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  • Writer's pictureThe Beacon Today

Reading the fine print on Florida SB 7086

Florida voters overwhelmingly voted in favor of Amendment 4, which allows former felons the opportunity to regain their voting rights upon completion of their sentence in the fall of 2018. Now, as state legislators begin to discuss the implementation process, a conflict has arisen over what exactly the amendment means when it says felons must have completed, “all terms of their sentence.”

Florida Senate Chamber

Kirk Bailey, Florida’s American Civil Liberties Union political director, stated in a press release that to claim “all terms of their sentence” should include court fines and fees ignores the wishes of Florida voters.

“This bill sets out to undermine the will of Florida voters by passing legislation that would severely restrict the right to vote for 1.4 million Floridians who just had their rights restored after the passage of Amendment 4,” Bailey said.

Radio station WLRN South Florida reported that it was actually the co-author of this bill, former Democratic Florida Speaker of the House Jon Mills who specified that “all terms of their sentence” means court fines and fees as well as jail time.

Initially, the amendment received the support of organizations such as the Florida Rights Restoration Coalition and The American Civil Liberties Union.

Public figure and congresswoman Alexandria Ocasio-Cortez commented on the proposed changes to amendment 4 in a tweet.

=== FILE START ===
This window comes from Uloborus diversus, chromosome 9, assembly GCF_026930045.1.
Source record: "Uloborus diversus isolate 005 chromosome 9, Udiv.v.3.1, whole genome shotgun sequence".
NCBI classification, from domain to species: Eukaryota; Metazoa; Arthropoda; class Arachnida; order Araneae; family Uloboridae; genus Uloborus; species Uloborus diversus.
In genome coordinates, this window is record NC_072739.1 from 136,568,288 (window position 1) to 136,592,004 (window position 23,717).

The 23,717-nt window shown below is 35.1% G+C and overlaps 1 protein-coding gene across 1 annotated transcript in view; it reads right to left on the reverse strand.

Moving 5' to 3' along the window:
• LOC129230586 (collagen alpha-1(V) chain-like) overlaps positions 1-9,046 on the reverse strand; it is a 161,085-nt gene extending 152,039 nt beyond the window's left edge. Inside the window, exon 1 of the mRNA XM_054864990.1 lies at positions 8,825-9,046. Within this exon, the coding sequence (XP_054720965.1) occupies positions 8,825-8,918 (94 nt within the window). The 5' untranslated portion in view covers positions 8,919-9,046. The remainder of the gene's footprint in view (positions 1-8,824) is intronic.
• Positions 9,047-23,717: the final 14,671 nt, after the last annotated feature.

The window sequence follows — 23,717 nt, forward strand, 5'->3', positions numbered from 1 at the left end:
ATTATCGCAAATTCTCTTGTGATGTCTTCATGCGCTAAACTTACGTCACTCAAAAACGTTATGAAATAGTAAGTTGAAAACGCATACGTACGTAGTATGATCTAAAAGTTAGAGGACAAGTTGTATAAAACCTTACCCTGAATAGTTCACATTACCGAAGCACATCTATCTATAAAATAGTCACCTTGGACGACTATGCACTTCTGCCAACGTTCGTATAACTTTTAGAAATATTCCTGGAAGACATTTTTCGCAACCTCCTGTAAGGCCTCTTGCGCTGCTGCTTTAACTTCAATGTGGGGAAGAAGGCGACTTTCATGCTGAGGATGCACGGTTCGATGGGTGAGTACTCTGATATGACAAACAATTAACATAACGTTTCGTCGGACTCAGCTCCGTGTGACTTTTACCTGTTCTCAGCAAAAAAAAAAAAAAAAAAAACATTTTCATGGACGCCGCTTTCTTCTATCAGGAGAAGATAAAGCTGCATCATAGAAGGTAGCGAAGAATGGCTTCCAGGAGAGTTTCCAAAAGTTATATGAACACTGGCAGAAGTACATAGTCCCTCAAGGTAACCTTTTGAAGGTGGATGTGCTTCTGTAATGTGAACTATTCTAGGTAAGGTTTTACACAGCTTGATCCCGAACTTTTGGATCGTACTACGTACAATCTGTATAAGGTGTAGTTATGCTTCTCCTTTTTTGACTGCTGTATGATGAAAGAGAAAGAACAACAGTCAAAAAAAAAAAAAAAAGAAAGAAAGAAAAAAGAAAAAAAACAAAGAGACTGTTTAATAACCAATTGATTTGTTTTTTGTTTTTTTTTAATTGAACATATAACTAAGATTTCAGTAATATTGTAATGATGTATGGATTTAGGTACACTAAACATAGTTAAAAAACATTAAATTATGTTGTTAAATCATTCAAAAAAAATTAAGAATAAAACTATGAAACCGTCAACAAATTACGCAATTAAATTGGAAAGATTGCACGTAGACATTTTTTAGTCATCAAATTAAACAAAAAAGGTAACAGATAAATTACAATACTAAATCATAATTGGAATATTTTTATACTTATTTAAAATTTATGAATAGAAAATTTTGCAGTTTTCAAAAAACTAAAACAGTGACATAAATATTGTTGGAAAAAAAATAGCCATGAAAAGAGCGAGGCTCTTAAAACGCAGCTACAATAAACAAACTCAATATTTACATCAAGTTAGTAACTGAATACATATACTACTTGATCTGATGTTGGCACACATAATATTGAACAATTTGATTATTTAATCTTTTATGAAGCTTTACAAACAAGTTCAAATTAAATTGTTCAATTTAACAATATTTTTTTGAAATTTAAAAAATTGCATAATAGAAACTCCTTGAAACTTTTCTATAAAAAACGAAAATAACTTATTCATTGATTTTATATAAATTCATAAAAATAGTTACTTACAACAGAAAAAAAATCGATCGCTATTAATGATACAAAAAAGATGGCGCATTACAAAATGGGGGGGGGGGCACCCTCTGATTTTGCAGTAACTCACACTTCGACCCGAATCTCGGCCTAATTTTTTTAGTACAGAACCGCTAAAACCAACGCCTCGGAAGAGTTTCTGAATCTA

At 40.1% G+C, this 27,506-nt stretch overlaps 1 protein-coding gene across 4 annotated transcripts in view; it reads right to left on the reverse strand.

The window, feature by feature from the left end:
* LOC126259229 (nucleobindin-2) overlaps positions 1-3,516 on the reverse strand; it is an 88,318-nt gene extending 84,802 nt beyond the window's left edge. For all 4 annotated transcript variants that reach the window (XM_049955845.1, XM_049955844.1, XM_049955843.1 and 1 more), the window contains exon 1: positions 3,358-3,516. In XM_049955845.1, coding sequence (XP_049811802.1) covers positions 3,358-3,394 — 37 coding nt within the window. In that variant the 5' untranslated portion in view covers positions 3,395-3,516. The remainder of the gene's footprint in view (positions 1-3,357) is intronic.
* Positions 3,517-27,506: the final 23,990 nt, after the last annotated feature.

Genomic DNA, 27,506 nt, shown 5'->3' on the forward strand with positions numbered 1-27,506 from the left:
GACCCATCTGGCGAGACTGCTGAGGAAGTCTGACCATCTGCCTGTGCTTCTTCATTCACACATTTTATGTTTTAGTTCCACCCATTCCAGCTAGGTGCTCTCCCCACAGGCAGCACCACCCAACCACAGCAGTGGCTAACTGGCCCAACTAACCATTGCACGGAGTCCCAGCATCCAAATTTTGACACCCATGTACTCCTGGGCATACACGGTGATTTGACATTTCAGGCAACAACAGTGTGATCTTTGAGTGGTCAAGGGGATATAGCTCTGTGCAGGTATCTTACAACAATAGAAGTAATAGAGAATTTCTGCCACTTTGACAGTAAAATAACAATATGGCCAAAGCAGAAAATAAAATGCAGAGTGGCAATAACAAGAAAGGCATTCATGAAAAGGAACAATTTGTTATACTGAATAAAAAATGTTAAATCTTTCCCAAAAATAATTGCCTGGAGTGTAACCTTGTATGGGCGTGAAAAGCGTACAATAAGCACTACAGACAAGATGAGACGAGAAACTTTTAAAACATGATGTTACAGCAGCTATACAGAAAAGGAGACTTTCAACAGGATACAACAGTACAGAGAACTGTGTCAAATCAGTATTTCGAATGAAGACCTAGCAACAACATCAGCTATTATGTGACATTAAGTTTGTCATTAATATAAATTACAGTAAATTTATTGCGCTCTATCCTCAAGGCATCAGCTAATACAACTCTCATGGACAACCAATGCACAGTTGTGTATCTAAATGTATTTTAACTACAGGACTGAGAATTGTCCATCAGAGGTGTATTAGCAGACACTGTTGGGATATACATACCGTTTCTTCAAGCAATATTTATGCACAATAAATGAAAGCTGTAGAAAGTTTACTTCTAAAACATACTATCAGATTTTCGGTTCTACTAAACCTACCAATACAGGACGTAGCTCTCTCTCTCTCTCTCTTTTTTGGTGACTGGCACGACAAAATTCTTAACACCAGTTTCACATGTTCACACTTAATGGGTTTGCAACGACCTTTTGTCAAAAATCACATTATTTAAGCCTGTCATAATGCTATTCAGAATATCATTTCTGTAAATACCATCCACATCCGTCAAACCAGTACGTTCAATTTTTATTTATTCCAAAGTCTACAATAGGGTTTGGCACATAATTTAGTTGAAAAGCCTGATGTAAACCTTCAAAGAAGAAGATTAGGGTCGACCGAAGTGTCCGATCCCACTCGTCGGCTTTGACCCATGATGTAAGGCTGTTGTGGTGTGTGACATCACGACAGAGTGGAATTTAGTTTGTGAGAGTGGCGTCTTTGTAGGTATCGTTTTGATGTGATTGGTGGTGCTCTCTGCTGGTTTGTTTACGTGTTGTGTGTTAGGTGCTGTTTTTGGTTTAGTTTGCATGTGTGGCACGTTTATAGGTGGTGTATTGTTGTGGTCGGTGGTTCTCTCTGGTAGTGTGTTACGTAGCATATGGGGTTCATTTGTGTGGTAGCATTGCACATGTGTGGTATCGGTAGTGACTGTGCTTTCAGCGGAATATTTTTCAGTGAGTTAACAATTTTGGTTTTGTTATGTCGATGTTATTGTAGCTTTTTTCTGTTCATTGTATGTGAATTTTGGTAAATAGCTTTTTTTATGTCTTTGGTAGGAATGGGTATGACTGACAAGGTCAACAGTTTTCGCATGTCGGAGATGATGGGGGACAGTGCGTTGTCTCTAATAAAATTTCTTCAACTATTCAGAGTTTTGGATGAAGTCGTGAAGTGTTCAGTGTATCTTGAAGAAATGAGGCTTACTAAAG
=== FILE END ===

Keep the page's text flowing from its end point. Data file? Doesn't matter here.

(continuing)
“A poll tax by any other name…” Cortez tweeted.

Along with her comment, she retweeted a post from the account @ajplus, who blamed the Republican-controlled committee for the apparent injustice.

Florida’s court system differs from the majority of other states because it funds itself in part by fines and fees collected, not from tax revenue. Last month, there was a unanimous decision by the U.S. Supreme Court that highlighted the unconstitutionality of excessive fines enforced by governing bodies. According to the opinion of the court, delivered by Justice Ruth Bader Ginsburg, if deemed excessive, these fines and fees could become a violation to the 8th Amendment.

Regardless of the bill’s conjectured legal future, there are serious concerns from Floridians as to the impact changes to SB 7086, or Amendment 4, will have on the former felons returning to citizenship in the state of Florida.

American Civil Liberties Union of Florida West Palm Beach Chapter President Mark Schneider shared his predictions for the impact of SB7086.

“Inclusion of these civil liens and monetary obligations that are not a part of the judge’s sentence will prevent many Floridians from regaining the right to vote,” Schneider said.

He also commented on the expansion of types of felons who would be ineligible for the benefits of this bill.

“The bill also attempts to broaden the definition of murder and felony sex offenses, which Amendment 4 ‘carved out’ from the felonies for which one lost the right to vote, so that more returning citizens will be prevented from voting.”

Sponsors submitted the bill for consideration by the Senate Committee on Criminal Justice, and members voted SB 7086 favorably to the Senate floor by majority.

By Jessica Lykins

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